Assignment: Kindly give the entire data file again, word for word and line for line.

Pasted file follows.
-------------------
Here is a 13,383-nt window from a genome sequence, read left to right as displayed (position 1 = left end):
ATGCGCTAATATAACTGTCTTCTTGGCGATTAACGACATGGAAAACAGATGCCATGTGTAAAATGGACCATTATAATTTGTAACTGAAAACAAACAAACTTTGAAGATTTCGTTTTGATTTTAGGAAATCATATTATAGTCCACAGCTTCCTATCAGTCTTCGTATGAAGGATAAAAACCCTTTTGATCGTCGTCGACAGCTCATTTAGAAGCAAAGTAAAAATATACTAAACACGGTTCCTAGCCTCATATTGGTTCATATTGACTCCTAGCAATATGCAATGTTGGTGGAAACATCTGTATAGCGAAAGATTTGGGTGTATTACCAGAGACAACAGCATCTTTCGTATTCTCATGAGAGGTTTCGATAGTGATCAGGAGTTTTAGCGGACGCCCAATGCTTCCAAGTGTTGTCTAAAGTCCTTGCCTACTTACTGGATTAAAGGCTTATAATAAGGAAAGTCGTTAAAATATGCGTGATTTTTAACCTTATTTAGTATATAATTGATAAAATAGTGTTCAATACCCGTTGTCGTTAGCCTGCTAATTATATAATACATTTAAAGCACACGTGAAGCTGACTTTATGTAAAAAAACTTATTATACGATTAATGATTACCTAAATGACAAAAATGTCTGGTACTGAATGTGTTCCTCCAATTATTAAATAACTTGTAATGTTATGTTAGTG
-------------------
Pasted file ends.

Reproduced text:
Here is a 13,383-nt window from a genome sequence, read left to right as displayed (position 1 = left end):
ATGCGCTAATATAACTGTCTTCTTGGCGATTAACGACATGGAAAACAGATGCCATGTGTAAAATGGACCATTATAATTTGTAACTGAAAACAAACAAACTTTGAAGATTTCGTTTTGATTTTAGGAAATCATATTATAGTCCACAGCTTCCTATCAGTCTTCGTATGAAGGATAAAAACCCTTTTGATCGTCGTCGACAGCTCATTTAGAAGCAAAGTAAAAATATACTAAACACGGTTCCTAGCCTCATATTGGTTCATATTGACTCCTAGCAATATGCAATGTTGGTGGAAACATCTGTATAGCGAAAGATTTGGGTGTATTACCAGAGACAACAGCATCTTTCGTATTCTCATGAGAGGTTTCGATAGTGATCAGGAGTTTTAGCGGACGCCCAATGCTTCCAAGTGTTGTCTAAAGTCCTTGCCTACTTACTGGATTAAAGGCTTATAATAAGGAAAGTCGTTAAAATATGCGTGATTTTTAACCTTATTTAGTATATAATTGATAAAATAGTGTTCAATACCCGTTGTCGTTAGCCTGCTAATTATATAATACATTTAAAGCACACGTGAAGCTGACTTTATGTAAAAAAACTTATTATACGATTAATGATTACCTAAATGACAAAAATGTCTGGTACTGAATGTGTTCCTCCAATTATTAAATAACTTGTAATGTTATGTTAGTG